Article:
Sad Monsters by Frank Lesser with illustrations by Willie Read (book review).

February 20, 2014 | By | 2 Replies More

In ‘Sad Monsters’, we have a set of diary extracts from Godzilla, who overslept by five years and wakes up grumpy because of it. He is racked with doubts like why bother destroying Tokyo as they are only going to rebuild it?

SadMonsters

Professor Bonnebody has written a character reference for an Abominable Snowman named Tulpa, who wants to move somewhere warmer and get a job with ‘Vogue Magazine’ in New York.

Correspondence between Count Radu and Julie and is part of a love triangle. Radu is a human that can turn into a bat. Julie saw the Count with a woman named Seveva, who is actually a bat who can turn into a human.

We also have a copy of Igor’s business resume which details all the people he has worked for in the past. This is because he wishes to change employers.

The Gremlin Owners Manual starts off by talking about the rules. We all know about the first three. Here we get to rule 16, before the writer finally admits that you would be better off retuning your gremlin for a refund.

A college student is sharing rooms with Dorian Grey. He doesn’t really want to complain but is writing to moan about the large, ugly picture hanging on the wall in the living room and could Doran please remove it.

In case you haven’t guessed yet, this book is all about monsters, but from a different, more humanising and sympathetic perspective using letters from different creatures to the humans in their lives. This book contains forty-two different chapters on these non-human creatures that your mother never warned you about.

Depending on your viewpoint, you could read this as a comic tragedy, giving insights into the human condition about being different, being lonely and wanting to be liked. The creatures are given human characteristics, lovelorn, sad souls meeting new partners, having disagreements, falling outs, anxieties and social phobias. It puts relationship issues into a different context. It becomes very funny and rather comical. Rather than a wolf in sheep’s clothing, this is a horrible monster that is also suffering problems of loss, abandonment and loneliness.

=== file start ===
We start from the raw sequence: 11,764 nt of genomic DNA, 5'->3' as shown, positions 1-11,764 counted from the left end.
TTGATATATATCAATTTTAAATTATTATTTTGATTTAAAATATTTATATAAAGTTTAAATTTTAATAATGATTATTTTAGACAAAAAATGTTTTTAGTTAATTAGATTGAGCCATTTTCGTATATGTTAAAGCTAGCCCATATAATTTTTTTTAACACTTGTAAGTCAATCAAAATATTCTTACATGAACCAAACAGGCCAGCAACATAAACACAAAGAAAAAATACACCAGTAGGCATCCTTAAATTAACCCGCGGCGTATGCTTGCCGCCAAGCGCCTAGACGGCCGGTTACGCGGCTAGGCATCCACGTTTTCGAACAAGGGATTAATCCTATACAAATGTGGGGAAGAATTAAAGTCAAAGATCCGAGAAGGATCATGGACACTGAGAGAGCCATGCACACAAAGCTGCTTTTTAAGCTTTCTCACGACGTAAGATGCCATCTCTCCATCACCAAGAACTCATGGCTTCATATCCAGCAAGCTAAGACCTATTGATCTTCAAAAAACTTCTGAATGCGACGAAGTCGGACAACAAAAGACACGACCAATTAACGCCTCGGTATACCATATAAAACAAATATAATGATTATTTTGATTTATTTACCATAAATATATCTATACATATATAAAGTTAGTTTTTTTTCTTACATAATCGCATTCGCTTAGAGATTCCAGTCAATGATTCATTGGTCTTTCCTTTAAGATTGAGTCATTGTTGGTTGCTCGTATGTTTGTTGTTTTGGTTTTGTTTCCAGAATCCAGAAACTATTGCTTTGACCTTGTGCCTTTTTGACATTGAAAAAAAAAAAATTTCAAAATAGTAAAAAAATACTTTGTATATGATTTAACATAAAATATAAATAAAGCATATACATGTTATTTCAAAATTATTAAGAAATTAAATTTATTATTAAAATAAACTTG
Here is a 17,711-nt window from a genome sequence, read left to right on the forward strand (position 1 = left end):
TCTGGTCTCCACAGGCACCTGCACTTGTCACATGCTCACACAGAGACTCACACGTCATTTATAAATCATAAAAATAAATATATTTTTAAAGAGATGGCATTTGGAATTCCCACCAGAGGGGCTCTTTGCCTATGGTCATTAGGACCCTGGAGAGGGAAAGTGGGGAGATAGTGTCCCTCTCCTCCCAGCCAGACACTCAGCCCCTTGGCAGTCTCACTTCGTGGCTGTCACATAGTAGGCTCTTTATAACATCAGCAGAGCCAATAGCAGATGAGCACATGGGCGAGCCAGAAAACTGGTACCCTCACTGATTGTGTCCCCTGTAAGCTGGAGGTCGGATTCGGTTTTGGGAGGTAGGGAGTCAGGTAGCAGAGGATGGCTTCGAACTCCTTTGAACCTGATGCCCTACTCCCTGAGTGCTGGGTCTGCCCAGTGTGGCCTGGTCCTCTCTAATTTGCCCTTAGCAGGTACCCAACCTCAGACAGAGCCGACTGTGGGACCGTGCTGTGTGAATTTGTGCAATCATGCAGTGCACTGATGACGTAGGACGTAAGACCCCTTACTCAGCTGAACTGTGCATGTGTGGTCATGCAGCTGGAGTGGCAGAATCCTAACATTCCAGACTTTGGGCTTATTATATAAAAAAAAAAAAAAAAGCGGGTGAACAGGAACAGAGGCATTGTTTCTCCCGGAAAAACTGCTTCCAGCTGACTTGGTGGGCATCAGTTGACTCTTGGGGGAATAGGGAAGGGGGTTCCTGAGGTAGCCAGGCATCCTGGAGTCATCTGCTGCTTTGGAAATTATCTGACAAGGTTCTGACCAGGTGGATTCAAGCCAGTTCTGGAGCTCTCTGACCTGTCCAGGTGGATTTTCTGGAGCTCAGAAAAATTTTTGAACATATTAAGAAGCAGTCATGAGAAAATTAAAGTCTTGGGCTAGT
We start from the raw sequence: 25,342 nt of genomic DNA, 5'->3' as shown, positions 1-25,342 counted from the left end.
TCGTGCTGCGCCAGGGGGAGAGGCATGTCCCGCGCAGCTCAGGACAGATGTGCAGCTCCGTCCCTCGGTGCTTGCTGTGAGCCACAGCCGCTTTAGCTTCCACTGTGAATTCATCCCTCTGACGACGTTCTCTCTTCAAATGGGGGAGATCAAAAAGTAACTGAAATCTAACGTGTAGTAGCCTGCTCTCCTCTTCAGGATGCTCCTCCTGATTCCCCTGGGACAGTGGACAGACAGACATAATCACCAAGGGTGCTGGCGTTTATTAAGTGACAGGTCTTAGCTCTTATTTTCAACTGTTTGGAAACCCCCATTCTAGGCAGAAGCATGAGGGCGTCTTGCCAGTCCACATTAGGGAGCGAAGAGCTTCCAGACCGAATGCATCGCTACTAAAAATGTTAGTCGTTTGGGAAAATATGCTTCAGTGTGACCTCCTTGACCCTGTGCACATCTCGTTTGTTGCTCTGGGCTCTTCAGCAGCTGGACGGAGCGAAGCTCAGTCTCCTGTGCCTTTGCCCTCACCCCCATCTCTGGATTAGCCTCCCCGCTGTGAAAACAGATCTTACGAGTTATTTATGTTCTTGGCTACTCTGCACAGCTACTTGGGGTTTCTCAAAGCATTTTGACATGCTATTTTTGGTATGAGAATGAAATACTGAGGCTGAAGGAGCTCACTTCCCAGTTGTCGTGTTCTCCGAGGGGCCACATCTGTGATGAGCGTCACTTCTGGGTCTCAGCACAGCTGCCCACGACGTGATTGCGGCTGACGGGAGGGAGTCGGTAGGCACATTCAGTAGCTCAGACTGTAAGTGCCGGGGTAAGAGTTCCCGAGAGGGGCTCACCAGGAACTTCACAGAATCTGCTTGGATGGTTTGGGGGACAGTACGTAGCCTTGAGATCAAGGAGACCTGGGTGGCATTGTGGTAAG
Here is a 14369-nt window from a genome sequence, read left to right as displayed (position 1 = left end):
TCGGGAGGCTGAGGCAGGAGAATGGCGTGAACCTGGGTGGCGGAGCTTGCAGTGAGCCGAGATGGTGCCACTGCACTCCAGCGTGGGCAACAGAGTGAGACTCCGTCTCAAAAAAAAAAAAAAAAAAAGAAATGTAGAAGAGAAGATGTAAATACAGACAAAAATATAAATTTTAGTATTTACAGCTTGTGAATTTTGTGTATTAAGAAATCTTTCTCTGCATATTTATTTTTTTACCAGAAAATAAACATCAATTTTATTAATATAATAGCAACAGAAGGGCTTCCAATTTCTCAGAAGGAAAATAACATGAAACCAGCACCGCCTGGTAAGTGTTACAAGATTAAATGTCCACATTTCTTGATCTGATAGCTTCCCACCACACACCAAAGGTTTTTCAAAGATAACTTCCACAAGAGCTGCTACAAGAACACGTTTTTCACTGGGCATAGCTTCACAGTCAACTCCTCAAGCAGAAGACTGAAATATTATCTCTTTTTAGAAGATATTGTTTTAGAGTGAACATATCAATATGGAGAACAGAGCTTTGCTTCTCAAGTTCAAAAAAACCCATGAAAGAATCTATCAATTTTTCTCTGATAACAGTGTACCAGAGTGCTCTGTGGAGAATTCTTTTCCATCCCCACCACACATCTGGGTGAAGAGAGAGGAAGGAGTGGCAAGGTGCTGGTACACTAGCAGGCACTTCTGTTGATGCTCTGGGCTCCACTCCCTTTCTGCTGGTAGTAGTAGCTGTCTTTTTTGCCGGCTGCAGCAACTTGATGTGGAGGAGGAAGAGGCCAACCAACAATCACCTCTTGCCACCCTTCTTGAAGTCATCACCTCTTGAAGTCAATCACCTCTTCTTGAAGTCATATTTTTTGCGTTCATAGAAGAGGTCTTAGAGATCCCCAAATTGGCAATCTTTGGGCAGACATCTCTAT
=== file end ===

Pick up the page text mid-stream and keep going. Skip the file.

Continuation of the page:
A modern day reworking of all these horror stories, characters from the black and white films, with a few folk tale monsters thrown in for good measure. Although it includes banshees, it doesn’t include Boggats or Trolls. Frank Lesser has done a very good job of anthropomorphising the monsters into people with names and feelings, helped by the illustrations of Willie Read, which really make the monsters in each chapter come alive..

Although this book is a brilliant idea, it could have been developed further. Some chapters are just lots of little snippets, such as the email queries and replies. These are a bunch of assorted queries and replies. Not a string of correspondence between one pair of characters and don’t really work as well, story wise because of that. I enjoyed reading the letters between Count Radu and Julie, Godzilla’s diary extracts and the character reference written by Professor Bonebody about Tulpa.

I found this book seriously weird. Frank Lesser has a very dry sense of humour. If you enjoy quirky stories, this is the book for you. So long as you don’t mind laughing out loud in mixed company.

Not a large doorstop of a book so it’s quite easy to read on the bus or train to work with lots of short chapters and brilliant illustrations of the different characters. You will never look at a zombie or werewolf in the same way again.

Jill Roberts

February 2014

(pub: Souvenir Press Ltd. 180 page small enlarged paperback. Price: £6.99 (UK). ISBN: 978-0-28564-232-4)

check out website: www.souvenirpress.co.uk

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Category: Books, Fantasy

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  1. avatar Julian White says:

    Just a mild observation, really… What the hell is a ‘small enlarged paperback’?

  2. avatar UncleGeoff says:

    Hello Julian
    In the old days, there were only hardbacks and paperbacks of a particular size. When publishers released trade paperbacks, they were essentially a paperback hardcover of the same size.
    However, these trades come in a variety of sizes now and not always necessary compare to the hardback version.
    Publishers also issue smaller sized hardbacks and a size up from paperback trade size as well.
    Rather than just call the intermediary sizes trade paperbacks, I thought it would make more sense to give a more descriptive term so you can see whether the particular edition reviewed can fit on your bookshelf.
    Hence: small enlarged and large enlarged paperbacks.
    Does that make sense?
    Geoff

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